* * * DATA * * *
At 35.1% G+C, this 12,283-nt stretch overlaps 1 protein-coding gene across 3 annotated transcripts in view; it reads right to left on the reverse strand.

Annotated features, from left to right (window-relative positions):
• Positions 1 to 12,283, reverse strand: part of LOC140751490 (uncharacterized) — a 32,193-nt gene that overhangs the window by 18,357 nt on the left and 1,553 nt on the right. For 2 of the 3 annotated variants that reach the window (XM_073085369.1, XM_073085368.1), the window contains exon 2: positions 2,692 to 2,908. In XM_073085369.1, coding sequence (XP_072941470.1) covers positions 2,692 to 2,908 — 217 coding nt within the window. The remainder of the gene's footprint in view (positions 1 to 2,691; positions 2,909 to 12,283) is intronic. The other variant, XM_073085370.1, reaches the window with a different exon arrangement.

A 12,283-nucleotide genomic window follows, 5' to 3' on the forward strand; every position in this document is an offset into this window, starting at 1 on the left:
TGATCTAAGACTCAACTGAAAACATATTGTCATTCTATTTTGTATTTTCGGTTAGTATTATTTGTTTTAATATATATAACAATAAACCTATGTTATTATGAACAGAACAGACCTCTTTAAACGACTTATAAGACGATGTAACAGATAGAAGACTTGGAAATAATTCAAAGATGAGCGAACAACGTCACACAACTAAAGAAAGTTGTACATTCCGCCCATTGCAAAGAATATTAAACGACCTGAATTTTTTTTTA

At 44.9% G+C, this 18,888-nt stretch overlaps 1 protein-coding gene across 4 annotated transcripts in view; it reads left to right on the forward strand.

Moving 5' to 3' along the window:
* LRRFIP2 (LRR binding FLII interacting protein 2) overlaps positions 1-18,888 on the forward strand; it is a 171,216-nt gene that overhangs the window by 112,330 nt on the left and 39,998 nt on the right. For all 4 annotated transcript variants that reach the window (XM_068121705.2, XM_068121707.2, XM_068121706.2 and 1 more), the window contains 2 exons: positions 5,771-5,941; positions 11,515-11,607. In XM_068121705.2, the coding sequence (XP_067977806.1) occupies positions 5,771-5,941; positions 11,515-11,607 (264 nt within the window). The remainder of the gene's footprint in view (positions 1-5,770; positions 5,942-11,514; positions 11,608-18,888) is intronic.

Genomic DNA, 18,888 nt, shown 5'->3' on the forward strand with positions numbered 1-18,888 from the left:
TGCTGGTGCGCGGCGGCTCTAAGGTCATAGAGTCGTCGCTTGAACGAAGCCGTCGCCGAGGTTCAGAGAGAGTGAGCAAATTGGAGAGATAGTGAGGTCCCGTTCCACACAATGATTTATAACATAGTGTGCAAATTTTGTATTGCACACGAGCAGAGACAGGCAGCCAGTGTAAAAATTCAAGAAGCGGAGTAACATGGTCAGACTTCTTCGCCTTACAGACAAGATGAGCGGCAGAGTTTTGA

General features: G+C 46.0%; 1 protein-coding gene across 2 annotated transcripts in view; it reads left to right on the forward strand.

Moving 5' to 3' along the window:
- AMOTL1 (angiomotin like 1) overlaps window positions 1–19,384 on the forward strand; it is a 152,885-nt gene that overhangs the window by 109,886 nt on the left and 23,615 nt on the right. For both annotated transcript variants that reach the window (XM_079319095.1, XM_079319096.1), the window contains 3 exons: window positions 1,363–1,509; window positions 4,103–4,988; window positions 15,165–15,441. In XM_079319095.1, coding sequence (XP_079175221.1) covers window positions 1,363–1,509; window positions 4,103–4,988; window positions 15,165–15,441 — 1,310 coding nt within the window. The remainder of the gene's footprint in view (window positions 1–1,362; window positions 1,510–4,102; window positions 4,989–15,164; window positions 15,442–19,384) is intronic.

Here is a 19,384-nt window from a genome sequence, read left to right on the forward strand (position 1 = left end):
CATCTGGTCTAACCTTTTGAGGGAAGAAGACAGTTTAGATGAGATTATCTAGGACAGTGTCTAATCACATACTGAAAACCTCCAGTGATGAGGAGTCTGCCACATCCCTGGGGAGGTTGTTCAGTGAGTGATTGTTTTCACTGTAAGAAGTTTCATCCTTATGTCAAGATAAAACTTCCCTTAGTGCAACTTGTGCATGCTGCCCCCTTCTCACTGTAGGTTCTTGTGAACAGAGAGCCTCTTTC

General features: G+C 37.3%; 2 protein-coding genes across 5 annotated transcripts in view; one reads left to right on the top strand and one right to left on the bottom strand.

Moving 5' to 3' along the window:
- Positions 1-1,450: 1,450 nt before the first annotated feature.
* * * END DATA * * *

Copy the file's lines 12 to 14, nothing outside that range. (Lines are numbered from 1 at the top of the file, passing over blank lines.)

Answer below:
Moving 5' to 3' along the window:
- AMOTL1 (angiomotin like 1) overlaps window positions 1–19,384 on the forward strand; it is a 152,885-nt gene that overhangs the window by 109,886 nt on the left and 23,615 nt on the right. For both annotated transcript variants that reach the window (XM_079319095.1, XM_079319096.1), the window contains 3 exons: window positions 1,363–1,509; window positions 4,103–4,988; window positions 15,165–15,441. In XM_079319095.1, coding sequence (XP_079175221.1) covers window positions 1,363–1,509; window positions 4,103–4,988; window positions 15,165–15,441 — 1,310 coding nt within the window. The remainder of the gene's footprint in view (window positions 1–1,362; window positions 1,510–4,102; window positions 4,989–15,164; window positions 15,442–19,384) is intronic.

Here is a 19,384-nt window from a genome sequence, read left to right on the forward strand (position 1 = left end):